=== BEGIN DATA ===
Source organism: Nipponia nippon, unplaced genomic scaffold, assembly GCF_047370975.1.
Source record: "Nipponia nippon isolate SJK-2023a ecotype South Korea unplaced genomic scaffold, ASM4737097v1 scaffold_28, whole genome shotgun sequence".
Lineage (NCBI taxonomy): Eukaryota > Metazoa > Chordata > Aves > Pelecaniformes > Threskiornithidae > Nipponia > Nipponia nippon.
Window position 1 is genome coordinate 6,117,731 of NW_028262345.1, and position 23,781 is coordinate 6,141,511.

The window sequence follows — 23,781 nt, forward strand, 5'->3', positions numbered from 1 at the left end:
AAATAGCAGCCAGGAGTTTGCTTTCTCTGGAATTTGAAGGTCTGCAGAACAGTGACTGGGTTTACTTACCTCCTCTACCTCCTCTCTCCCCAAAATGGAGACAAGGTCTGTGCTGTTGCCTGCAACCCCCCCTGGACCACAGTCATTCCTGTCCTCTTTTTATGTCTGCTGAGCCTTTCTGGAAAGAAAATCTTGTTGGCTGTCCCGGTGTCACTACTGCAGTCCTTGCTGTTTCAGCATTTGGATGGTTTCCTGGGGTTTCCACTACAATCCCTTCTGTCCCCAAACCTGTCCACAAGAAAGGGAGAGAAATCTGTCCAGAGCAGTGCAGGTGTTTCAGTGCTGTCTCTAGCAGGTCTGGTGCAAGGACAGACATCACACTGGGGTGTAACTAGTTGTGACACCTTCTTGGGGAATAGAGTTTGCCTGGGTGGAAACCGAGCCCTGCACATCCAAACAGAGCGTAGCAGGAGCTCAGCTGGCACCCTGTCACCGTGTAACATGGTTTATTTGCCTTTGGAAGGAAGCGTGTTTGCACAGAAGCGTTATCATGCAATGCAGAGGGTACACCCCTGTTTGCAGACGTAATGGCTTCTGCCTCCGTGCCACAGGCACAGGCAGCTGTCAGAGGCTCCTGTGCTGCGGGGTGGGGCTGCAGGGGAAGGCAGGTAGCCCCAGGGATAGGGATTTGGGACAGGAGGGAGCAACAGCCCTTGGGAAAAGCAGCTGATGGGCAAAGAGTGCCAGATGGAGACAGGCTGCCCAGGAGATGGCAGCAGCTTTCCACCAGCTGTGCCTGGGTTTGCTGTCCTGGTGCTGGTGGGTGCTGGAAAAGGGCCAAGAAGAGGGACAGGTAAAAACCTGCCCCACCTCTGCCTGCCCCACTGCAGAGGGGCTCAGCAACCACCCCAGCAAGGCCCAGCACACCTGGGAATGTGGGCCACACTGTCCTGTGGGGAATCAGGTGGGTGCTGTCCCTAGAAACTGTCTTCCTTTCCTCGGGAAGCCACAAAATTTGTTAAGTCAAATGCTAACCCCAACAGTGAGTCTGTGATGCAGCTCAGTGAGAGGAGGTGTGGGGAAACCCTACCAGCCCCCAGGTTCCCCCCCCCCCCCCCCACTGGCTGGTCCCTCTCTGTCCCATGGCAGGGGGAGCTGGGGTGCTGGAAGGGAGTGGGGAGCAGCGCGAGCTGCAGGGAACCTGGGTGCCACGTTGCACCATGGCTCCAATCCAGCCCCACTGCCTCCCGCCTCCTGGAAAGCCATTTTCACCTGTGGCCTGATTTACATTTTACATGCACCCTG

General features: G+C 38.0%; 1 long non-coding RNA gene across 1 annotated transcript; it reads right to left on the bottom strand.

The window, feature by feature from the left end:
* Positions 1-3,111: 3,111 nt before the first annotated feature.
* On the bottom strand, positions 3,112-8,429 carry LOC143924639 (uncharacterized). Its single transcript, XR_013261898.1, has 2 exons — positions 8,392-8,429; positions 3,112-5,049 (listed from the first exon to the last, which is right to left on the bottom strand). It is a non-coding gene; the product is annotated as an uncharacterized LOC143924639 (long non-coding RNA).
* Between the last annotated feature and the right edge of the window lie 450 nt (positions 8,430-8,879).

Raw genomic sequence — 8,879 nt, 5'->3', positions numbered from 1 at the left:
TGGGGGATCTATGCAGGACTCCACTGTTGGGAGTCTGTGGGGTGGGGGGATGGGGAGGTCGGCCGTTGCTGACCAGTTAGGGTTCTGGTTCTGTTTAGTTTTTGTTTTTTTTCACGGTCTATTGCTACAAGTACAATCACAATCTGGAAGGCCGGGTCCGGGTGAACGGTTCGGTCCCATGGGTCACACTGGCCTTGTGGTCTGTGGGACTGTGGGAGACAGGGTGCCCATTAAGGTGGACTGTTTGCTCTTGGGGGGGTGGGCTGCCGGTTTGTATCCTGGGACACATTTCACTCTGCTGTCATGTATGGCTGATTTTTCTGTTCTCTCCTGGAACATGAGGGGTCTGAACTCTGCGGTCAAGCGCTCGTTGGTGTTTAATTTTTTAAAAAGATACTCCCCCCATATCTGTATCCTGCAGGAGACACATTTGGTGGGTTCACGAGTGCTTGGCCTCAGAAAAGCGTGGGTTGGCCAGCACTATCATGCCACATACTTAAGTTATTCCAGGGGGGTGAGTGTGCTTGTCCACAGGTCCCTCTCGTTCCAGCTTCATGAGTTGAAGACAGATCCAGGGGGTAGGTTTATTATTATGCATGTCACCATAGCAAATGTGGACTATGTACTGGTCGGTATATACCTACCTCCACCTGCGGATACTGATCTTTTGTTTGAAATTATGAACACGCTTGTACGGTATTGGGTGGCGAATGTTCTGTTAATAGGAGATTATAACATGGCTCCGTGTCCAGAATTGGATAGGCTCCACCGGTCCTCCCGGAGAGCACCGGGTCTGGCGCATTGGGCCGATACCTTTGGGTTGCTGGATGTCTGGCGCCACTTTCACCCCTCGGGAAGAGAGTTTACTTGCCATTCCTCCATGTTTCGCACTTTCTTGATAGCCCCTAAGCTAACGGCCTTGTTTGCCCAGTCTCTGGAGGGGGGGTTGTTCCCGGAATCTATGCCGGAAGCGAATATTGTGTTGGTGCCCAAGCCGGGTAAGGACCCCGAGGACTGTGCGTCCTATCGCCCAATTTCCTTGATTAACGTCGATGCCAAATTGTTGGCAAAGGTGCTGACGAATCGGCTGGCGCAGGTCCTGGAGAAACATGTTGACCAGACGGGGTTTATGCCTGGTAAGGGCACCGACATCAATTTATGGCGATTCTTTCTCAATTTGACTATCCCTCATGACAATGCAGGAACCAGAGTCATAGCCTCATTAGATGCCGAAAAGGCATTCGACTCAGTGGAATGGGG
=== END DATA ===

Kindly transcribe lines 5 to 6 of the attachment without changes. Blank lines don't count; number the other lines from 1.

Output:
The window sequence follows — 23,781 nt, forward strand, 5'->3', positions numbered from 1 at the left end:
AAATAGCAGCCAGGAGTTTGCTTTCTCTGGAATTTGAAGGTCTGCAGAACAGTGACTGGGTTTACTTACCTCCTCTACCTCCTCTCTCCCCAAAATGGAGACAAGGTCTGTGCTGTTGCCTGCAACCCCCCCTGGACCACAGTCATTCCTGTCCTCTTTTTATGTCTGCTGAGCCTTTCTGGAAAGAAAATCTTGTTGGCTGTCCCGGTGTCACTACTGCAGTCCTTGCTGTTTCAGCATTTGGATGGTTTCCTGGGGTTTCCACTACAATCCCTTCTGTCCCCAAACCTGTCCACAAGAAAGGGAGAGAAATCTGTCCAGAGCAGTGCAGGTGTTTCAGTGCTGTCTCTAGCAGGTCTGGTGCAAGGACAGACATCACACTGGGGTGTAACTAGTTGTGACACCTTCTTGGGGAATAGAGTTTGCCTGGGTGGAAACCGAGCCCTGCACATCCAAACAGAGCGTAGCAGGAGCTCAGCTGGCACCCTGTCACCGTGTAACATGGTTTATTTGCCTTTGGAAGGAAGCGTGTTTGCACAGAAGCGTTATCATGCAATGCAGAGGGTACACCCCTGTTTGCAGACGTAATGGCTTCTGCCTCCGTGCCACAGGCACAGGCAGCTGTCAGAGGCTCCTGTGCTGCGGGGTGGGGCTGCAGGGGAAGGCAGGTAGCCCCAGGGATAGGGATTTGGGACAGGAGGGAGCAACAGCCCTTGGGAAAAGCAGCTGATGGGCAAAGAGTGCCAGATGGAGACAGGCTGCCCAGGAGATGGCAGCAGCTTTCCACCAGCTGTGCCTGGGTTTGCTGTCCTGGTGCTGGTGGGTGCTGGAAAAGGGCCAAGAAGAGGGACAGGTAAAAACCTGCCCCACCTCTGCCTGCCCCACTGCAGAGGGGCTCAGCAACCACCCCAGCAAGGCCCAGCACACCTGGGAATGTGGGCCACACTGTCCTGTGGGGAATCAGGTGGGTGCTGTCCCTAGAAACTGTCTTCCTTTCCTCGGGAAGCCACAAAATTTGTTAAGTCAAATGCTAACCCCAACAGTGAGTCTGTGATGCAGCTCAGTGAGAGGAGGTGTGGGGAAACCCTACCAGCCCCCAGGTTCCCCCCCCCCCCCCCCACTGGCTGGTCCCTCTCTGTCCCATGGCAGGGGGAGCTGGGGTGCTGGAAGGGAGTGGGGAGCAGCGCGAGCTGCAGGGAACCTGGGTGCCACGTTGCACCATGGCTCCAATCCAGCCCCACTGCCTCCCGCCTCCTGGAAAGCCATTTTCACCTGTGGCCTGATTTACATTTTACATGCACCCTG